The memory effect is an effect of the battery causing crystallization of the battery contents due to use. Generally only occurs in nickel-cadmium batteries, nickel-hydrogen batteries are less, lithium batteries do not have this phenomenon. The reason for this is due to incomplete partial charging and discharging of the battery. This will reduce the temporary capacity of the battery, resulting in the shorter use times.
The battery seems to memorize the user's daily charging and discharging amplitude and mode. It is difficult to change this mode for a long time, and it is impossible to charge or discharge it greatly. Lithium-ion batteries do not have this effect.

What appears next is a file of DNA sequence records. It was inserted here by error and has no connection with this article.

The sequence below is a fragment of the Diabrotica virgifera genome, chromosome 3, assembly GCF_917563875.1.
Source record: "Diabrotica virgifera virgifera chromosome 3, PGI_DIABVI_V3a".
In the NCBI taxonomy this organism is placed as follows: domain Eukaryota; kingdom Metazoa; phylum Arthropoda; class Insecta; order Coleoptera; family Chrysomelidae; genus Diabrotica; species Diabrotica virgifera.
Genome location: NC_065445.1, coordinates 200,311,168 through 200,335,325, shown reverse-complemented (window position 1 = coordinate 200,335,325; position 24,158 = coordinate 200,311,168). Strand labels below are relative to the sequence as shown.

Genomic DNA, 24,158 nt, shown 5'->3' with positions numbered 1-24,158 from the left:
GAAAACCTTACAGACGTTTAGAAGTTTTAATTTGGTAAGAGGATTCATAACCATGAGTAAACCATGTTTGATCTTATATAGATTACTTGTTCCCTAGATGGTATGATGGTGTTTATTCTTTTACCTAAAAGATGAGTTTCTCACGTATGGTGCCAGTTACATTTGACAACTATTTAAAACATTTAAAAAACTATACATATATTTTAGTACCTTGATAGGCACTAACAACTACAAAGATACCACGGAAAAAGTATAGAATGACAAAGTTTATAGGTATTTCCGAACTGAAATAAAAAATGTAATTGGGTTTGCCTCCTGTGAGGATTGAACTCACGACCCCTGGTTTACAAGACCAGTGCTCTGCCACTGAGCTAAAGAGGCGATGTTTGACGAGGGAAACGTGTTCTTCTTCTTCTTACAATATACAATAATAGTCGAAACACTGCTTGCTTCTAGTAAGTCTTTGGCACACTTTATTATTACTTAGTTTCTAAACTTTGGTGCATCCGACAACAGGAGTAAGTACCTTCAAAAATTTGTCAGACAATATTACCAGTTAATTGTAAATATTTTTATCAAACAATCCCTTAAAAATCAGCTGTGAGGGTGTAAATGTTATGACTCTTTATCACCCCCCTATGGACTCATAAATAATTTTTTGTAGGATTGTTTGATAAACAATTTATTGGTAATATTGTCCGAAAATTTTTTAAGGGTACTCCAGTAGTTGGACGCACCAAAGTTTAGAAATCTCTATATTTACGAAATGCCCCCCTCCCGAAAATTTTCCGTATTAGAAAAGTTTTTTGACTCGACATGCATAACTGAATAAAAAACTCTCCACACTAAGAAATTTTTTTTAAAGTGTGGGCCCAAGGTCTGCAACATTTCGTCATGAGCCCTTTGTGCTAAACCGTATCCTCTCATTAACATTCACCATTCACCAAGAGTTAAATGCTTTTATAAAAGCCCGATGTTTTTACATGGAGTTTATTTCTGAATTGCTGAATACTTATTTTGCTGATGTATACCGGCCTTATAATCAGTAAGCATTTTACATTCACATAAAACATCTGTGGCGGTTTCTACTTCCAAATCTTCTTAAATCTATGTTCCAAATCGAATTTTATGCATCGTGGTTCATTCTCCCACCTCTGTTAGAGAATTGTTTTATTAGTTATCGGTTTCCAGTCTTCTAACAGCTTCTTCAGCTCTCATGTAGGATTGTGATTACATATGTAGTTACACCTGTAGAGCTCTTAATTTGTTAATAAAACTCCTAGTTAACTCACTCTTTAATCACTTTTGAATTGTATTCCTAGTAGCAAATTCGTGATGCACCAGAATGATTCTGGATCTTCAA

The battery memory effect refers to the reversible failure of the battery, that is, the performance that can be restored after the battery fails. This particular tendency is automatically maintained after the battery has been subjected to a specific duty cycle for a long time. This was first defined in nickel-cadmium batteries, nickel-cadmium bag batteries have no memory effect, and sintered batteries have a memory effect.